Posts Tagged With: buy local

Give the gift of performance

The calendar couldn’t do it, but the snow last week has finally moved me into a state of elation over the possibility that Christmas will be here soon — Hooray! I’ll be watching my TV listings for Rudolph the Red-Nosed Reindeer, How the Grinch Stole Christmas (animated version, of course), and my must-see, A Charlie Brown Christmas — it wasn’t such a bad little tree. And with the notes of those familiar theme songs, I have to admit that it’s time to do some shopping.

I love my family and friends, but we often don’t share the same taste and I anguish for weeks and months about what to get “Aunt So-And-So” or “Cousin What’sHisName.” No way I’m buying anyone a tie or a fruit cake. And Sue, my BFF in fourth grade, put the fear of god in me as far as paper dolls as an appropriate Christmas gift. (Does anyone still make paper dolls?) Even toy shopping is stressful.

Some experts say to give gifts that you like. That certainly makes it easier. And how about gifts that you like and your family and friends will love? Of course — gifts that keep giving, music and dance! One of my very favorite things in the world is live performance and the next best thing is a recorded performance. Tickets to shows or CDs and DVDs make excellent gifts for anyone, anywhere, anytime! If I’m on your Christmas list, I’ll take two of each.

The Kentucky Arts Council has put together a listing of live performances by some of the performers in its Performing Arts Directory. All Performing Arts Directory artists go through a rigorous panel process in order to be included in the directory and you can rest assured these artists are among the very best. I began doing my Snoopy dance as soon as I saw the range of live performances available this season. From classics like Lexington Children’s Theatre’s The Best Christmas Pageant Ever and Lexington Ballet Company’s The Nutcracker to the enchanting Yule Y’all, a Celtic celebration with Keltricity and the Chattering Magpies and the Louisville Orchestra’s Christmas Spectacular. And that just scratches the surface. With all the exciting performances on the list, your Christmas shopping can be done in a heartbeat and you can sit back and enjoy the show along with the applause from all your delighted friends. Ticket prices are excellent–some are even free. Have a look at the listing and take your favorite people out to enjoy a live performance, or two, or three!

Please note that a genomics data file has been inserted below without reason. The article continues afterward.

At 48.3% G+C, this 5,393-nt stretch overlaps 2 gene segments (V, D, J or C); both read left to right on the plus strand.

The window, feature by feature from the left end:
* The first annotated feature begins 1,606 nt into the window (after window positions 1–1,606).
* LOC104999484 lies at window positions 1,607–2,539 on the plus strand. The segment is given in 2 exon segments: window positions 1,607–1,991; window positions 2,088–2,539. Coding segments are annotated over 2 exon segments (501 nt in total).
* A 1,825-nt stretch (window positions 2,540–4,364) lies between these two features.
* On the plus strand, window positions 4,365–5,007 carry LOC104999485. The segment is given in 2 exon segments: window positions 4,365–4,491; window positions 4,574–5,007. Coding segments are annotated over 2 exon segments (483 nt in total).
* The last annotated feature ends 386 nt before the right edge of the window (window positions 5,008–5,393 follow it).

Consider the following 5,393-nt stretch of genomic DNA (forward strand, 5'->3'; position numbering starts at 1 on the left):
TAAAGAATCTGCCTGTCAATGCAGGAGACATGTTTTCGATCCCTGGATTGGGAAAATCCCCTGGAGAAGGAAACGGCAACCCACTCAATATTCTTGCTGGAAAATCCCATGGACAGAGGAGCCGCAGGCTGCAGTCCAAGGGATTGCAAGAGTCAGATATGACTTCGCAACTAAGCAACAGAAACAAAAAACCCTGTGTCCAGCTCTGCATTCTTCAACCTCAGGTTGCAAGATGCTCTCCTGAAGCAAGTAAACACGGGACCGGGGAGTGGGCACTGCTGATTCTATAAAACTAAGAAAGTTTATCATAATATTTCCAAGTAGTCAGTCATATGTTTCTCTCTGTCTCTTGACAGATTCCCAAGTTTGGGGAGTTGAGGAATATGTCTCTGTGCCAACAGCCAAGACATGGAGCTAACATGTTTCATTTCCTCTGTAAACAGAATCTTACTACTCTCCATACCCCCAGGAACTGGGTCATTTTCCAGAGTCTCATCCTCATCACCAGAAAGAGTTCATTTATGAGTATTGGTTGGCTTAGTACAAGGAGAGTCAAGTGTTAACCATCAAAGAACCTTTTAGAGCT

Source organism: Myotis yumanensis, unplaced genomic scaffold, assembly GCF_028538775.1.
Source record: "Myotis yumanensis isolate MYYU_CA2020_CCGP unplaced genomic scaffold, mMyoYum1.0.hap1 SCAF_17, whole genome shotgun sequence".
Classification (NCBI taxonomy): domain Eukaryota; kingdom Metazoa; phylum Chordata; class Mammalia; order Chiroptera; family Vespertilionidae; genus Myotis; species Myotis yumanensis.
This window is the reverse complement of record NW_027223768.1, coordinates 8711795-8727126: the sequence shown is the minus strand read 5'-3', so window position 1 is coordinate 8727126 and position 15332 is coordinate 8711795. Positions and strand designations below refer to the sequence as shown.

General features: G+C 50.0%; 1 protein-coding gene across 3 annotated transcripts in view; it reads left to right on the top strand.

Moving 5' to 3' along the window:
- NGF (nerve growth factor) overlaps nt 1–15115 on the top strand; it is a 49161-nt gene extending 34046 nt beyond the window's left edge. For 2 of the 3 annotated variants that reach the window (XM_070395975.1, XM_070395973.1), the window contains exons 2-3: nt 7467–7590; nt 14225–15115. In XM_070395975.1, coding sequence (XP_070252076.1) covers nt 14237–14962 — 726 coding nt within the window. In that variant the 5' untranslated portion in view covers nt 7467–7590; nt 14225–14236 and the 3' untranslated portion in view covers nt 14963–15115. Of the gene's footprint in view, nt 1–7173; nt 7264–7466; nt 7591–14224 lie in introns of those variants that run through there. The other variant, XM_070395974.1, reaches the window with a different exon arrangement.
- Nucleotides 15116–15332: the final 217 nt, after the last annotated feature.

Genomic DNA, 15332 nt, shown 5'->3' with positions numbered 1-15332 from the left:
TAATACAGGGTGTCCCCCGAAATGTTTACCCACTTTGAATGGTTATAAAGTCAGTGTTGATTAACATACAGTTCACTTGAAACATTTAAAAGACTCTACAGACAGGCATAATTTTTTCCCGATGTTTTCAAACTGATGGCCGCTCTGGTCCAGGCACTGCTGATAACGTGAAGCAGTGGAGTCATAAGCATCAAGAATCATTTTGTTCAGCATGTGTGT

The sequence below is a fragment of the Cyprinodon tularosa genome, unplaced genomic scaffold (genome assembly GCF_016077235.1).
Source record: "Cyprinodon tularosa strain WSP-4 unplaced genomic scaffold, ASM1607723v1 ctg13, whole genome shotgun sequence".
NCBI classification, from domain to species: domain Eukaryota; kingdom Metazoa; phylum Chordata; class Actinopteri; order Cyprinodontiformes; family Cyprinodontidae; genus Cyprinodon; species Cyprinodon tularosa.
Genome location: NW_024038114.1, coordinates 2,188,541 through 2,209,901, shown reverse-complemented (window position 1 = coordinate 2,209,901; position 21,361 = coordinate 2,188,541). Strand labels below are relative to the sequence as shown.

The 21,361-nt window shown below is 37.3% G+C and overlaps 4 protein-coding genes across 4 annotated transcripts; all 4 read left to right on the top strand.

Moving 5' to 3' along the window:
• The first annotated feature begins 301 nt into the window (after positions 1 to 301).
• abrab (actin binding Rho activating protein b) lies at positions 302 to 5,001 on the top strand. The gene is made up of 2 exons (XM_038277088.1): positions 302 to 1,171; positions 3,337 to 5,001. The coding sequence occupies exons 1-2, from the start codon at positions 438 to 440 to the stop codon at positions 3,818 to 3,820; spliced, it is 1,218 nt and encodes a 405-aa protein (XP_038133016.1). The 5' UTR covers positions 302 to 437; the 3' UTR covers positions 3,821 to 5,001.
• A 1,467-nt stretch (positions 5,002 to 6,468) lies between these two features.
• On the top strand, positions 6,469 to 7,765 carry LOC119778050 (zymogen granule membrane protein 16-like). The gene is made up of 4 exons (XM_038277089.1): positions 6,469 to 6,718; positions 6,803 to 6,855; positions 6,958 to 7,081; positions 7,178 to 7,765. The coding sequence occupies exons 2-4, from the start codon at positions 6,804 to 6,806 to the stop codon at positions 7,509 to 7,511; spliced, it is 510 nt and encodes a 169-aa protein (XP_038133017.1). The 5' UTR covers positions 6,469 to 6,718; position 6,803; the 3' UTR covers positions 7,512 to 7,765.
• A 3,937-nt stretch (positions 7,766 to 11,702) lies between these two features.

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Heath and Molly’s three CD holiday gift pack, a perennial favorite.

If you can’t get everyone together to go to the show, have a look at our listing of Performing Arts Directory artists CDs and DVDs. Each has been recently released and will provide hours of entertainment value to the lucky so-and-so who gets them. From Latin-mountain fusion artists’ Appalatin to rock-and-rooters Heath and Molly, the Lexington Ballet Company to the Louisville Chorus, gypsy jazz by Stirfry Musette to Lexington Vintage Dance–oh my, so much to enjoy! And there’s still more — cowgirl fun by Raison D’Etre, folk music by LaMay & Reese, good ol’ country music by Dale Pyatt and the Chickengrease Band and wait, we aren’t done yet…There’s too much to capture in one short blog post. With so much music and dance to choose from, every Who in Who-ville will be thrilled and even the Grinch will rejoice!

Tamara Coffey, individual artists director

Categories: Performing Arts | Tags: , , , , , , ,

Holiday shopping in My Town, Kentucky, USA

It’s beginning to look a lot like Christmas, and good ‘ol Saint Nick is starting to take notice of who is being naughty and who is being nice.

One way of being really nice would be to pick up some “unforgettably you,” smile-making stocking stuffers or a few heart-warming presents you could only feel good about putting under the tree.

Imagine its Christmas Day.

It’s Christmas Day; as you stand there in the living room, seeing the tree sparkling, decorated and aglow. The lights are just right; you hear the music, soft and low, swaying in the background, reminding you of what life’s really all about — family, and love, and sharing and thankfulness.

Then you hear a name being called, pulling you back, ever so gently, into the Christmas picture. It’s the name of your loved one being called, the one for whom you bought a present. Your loved one moves close to the tree, hands out, heart open.

Flashing back to a few weeks ago, you thought about buying an online gift from one of those way-to-famous, get-it-all-here, one-stop shops (it fits all sizes, anyway) places. Then, briefly, only briefly, before you were overcome with feelings you couldn’t stand, you thought about just adding one of those pre-paid gift cards to your purchase at the grocery store. But, you didn’t want to be that person, the person who gave that gift.

And now that the present is opened, the smiles so bright — it would be absurd to ask (how could anyone not know), as so many have, and will ask again — “do you like it?” Really?

You shopped local this time, taking a path that made all the difference.

You did your shopping in Hometown, Kentucky, USA.

With all the promise of so much joy, for so many people, why wouldn’t everyone shop locally?

There are only two answers: Time and money. Right?